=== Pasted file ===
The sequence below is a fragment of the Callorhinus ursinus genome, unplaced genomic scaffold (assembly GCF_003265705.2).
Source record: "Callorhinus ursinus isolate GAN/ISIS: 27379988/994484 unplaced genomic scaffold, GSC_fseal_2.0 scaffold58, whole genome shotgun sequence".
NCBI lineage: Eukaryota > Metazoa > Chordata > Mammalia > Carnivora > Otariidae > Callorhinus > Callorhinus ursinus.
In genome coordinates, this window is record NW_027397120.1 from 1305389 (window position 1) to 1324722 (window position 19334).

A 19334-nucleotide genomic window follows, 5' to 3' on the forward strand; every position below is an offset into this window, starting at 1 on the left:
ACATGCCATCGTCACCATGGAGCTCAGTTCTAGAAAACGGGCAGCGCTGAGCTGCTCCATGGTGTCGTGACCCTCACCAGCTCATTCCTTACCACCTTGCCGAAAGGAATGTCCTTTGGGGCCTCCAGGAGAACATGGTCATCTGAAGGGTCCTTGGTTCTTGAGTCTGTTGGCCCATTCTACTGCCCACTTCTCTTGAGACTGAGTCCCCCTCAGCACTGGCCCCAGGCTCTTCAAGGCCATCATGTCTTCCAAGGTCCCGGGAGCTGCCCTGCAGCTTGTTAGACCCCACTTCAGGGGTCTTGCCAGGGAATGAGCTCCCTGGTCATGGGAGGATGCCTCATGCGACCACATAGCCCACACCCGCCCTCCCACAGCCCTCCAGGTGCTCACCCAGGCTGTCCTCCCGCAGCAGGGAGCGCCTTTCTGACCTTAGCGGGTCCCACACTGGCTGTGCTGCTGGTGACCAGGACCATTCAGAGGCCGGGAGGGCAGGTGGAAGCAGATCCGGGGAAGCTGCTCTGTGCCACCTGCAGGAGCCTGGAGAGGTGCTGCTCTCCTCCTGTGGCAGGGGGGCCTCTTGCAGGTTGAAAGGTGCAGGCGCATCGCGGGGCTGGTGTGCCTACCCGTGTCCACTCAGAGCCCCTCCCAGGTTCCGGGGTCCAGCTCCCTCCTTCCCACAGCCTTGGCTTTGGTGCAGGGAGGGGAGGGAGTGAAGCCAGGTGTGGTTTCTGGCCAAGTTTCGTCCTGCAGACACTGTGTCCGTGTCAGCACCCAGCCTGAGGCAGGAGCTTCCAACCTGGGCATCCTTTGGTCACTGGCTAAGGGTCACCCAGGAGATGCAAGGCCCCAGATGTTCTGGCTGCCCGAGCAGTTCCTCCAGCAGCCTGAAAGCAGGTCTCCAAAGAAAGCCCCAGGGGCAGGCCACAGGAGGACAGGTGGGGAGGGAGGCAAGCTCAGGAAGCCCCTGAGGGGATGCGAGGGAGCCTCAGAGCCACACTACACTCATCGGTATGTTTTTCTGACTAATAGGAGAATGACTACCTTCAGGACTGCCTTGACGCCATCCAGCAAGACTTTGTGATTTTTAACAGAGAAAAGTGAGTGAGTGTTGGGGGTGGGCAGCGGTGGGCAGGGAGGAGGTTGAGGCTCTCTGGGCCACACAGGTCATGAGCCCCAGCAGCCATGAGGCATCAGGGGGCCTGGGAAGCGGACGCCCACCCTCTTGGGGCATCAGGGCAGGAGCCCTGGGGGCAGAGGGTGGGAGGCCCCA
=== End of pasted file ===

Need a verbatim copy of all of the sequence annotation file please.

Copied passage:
The sequence below is a fragment of the Callorhinus ursinus genome, unplaced genomic scaffold (assembly GCF_003265705.2).
Source record: "Callorhinus ursinus isolate GAN/ISIS: 27379988/994484 unplaced genomic scaffold, GSC_fseal_2.0 scaffold58, whole genome shotgun sequence".
NCBI lineage: Eukaryota > Metazoa > Chordata > Mammalia > Carnivora > Otariidae > Callorhinus > Callorhinus ursinus.
In genome coordinates, this window is record NW_027397120.1 from 1305389 (window position 1) to 1324722 (window position 19334).

A 19334-nucleotide genomic window follows, 5' to 3' on the forward strand; every position below is an offset into this window, starting at 1 on the left:
ACATGCCATCGTCACCATGGAGCTCAGTTCTAGAAAACGGGCAGCGCTGAGCTGCTCCATGGTGTCGTGACCCTCACCAGCTCATTCCTTACCACCTTGCCGAAAGGAATGTCCTTTGGGGCCTCCAGGAGAACATGGTCATCTGAAGGGTCCTTGGTTCTTGAGTCTGTTGGCCCATTCTACTGCCCACTTCTCTTGAGACTGAGTCCCCCTCAGCACTGGCCCCAGGCTCTTCAAGGCCATCATGTCTTCCAAGGTCCCGGGAGCTGCCCTGCAGCTTGTTAGACCCCACTTCAGGGGTCTTGCCAGGGAATGAGCTCCCTGGTCATGGGAGGATGCCTCATGCGACCACATAGCCCACACCCGCCCTCCCACAGCCCTCCAGGTGCTCACCCAGGCTGTCCTCCCGCAGCAGGGAGCGCCTTTCTGACCTTAGCGGGTCCCACACTGGCTGTGCTGCTGGTGACCAGGACCATTCAGAGGCCGGGAGGGCAGGTGGAAGCAGATCCGGGGAAGCTGCTCTGTGCCACCTGCAGGAGCCTGGAGAGGTGCTGCTCTCCTCCTGTGGCAGGGGGGCCTCTTGCAGGTTGAAAGGTGCAGGCGCATCGCGGGGCTGGTGTGCCTACCCGTGTCCACTCAGAGCCCCTCCCAGGTTCCGGGGTCCAGCTCCCTCCTTCCCACAGCCTTGGCTTTGGTGCAGGGAGGGGAGGGAGTGAAGCCAGGTGTGGTTTCTGGCCAAGTTTCGTCCTGCAGACACTGTGTCCGTGTCAGCACCCAGCCTGAGGCAGGAGCTTCCAACCTGGGCATCCTTTGGTCACTGGCTAAGGGTCACCCAGGAGATGCAAGGCCCCAGATGTTCTGGCTGCCCGAGCAGTTCCTCCAGCAGCCTGAAAGCAGGTCTCCAAAGAAAGCCCCAGGGGCAGGCCACAGGAGGACAGGTGGGGAGGGAGGCAAGCTCAGGAAGCCCCTGAGGGGATGCGAGGGAGCCTCAGAGCCACACTACACTCATCGGTATGTTTTTCTGACTAATAGGAGAATGACTACCTTCAGGACTGCCTTGACGCCATCCAGCAAGACTTTGTGATTTTTAACAGAGAAAAGTGAGTGAGTGTTGGGGGTGGGCAGCGGTGGGCAGGGAGGAGGTTGAGGCTCTCTGGGCCACACAGGTCATGAGCCCCAGCAGCCATGAGGCATCAGGGGGCCTGGGAAGCGGACGCCCACCCTCTTGGGGCATCAGGGCAGGAGCCCTGGGGGCAGAGGGTGGGAGGCCCCA